Looks like Wal-Mart had a rough weekend. Despite all the predictions of a big post-Thanksgiving book, sales trickled for the giant, anti-union, sex-discriminating retailer. Is this more of the Bush economy at work? Is the upturn in his own mind?

Worries about the sustainability of the US economic recovery were stoked on Sunday after Wal-Mart, the discount retailer that is a bellwether for the country’s retail sector, announced that sales grew by only 0.7 per cent in the year to November.

The world’s largest retailer had estimated growth of 2 to 4 per cent just 10 days ago. But Wal-Mart revised its estimates down on Saturday evening after disappointing sales on “Black Friday”, the day after Thanksgiving so called because it is traditionally the time retailers move into profit for the year. It is an indicator of spending for the holiday season, when a quarter of annual retail sales are rung up.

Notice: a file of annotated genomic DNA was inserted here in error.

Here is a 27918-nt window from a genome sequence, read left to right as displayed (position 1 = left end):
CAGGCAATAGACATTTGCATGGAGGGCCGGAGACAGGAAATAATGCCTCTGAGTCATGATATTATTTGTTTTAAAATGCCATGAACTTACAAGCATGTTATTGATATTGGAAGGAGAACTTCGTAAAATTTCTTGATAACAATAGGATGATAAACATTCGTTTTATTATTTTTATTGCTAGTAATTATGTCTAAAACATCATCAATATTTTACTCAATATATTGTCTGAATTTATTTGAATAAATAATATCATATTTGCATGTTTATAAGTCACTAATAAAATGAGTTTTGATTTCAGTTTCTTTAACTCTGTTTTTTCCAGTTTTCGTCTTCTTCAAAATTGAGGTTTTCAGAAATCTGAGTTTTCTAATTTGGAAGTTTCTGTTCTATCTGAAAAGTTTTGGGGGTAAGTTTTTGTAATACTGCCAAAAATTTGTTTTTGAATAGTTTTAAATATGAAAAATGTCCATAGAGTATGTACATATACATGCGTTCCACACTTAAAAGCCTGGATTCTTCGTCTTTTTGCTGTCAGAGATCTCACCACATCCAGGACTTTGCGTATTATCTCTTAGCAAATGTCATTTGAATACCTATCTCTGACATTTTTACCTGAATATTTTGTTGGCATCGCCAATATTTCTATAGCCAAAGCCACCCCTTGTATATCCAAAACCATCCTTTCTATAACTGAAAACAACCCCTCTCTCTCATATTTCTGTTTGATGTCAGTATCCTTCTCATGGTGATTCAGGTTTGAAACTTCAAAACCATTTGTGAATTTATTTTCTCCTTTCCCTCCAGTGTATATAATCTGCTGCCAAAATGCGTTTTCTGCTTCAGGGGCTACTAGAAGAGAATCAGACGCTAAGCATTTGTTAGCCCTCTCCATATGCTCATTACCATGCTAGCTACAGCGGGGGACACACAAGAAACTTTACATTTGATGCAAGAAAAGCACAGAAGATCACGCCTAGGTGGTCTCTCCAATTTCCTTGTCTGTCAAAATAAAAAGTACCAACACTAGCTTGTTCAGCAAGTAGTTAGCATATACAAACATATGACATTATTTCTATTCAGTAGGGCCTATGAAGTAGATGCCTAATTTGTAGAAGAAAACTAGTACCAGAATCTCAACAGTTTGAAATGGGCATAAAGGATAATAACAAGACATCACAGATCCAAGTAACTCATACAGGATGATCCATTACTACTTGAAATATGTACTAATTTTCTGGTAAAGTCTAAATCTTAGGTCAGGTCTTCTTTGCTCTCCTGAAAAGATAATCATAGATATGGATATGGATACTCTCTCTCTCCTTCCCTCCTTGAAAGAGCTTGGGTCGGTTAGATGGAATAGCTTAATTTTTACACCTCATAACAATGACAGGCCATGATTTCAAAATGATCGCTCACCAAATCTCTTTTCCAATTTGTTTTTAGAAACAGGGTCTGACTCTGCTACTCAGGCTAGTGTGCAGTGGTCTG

Wal-Mart said sales had fallen “below plan” in the last week of November and sales growth was down on the 2.8 per cent annual rate it had reported for October.

The weakness suffered by Wal-Mart, if repeated elsewhere, would add to concerns about the durability of the US economic upturn. Widespread reluctance by consumers to maintain their free and easy spending habits would slow the economy sharply.

In recent years, and in the recession of 2001, US consumers defied predictions that their appetite for new goods would diminish. A slowdown of consumer spending would add to recent international dollar-related concerns about the prospects for exports to the US.

Pam Spaulding

Pam Spaulding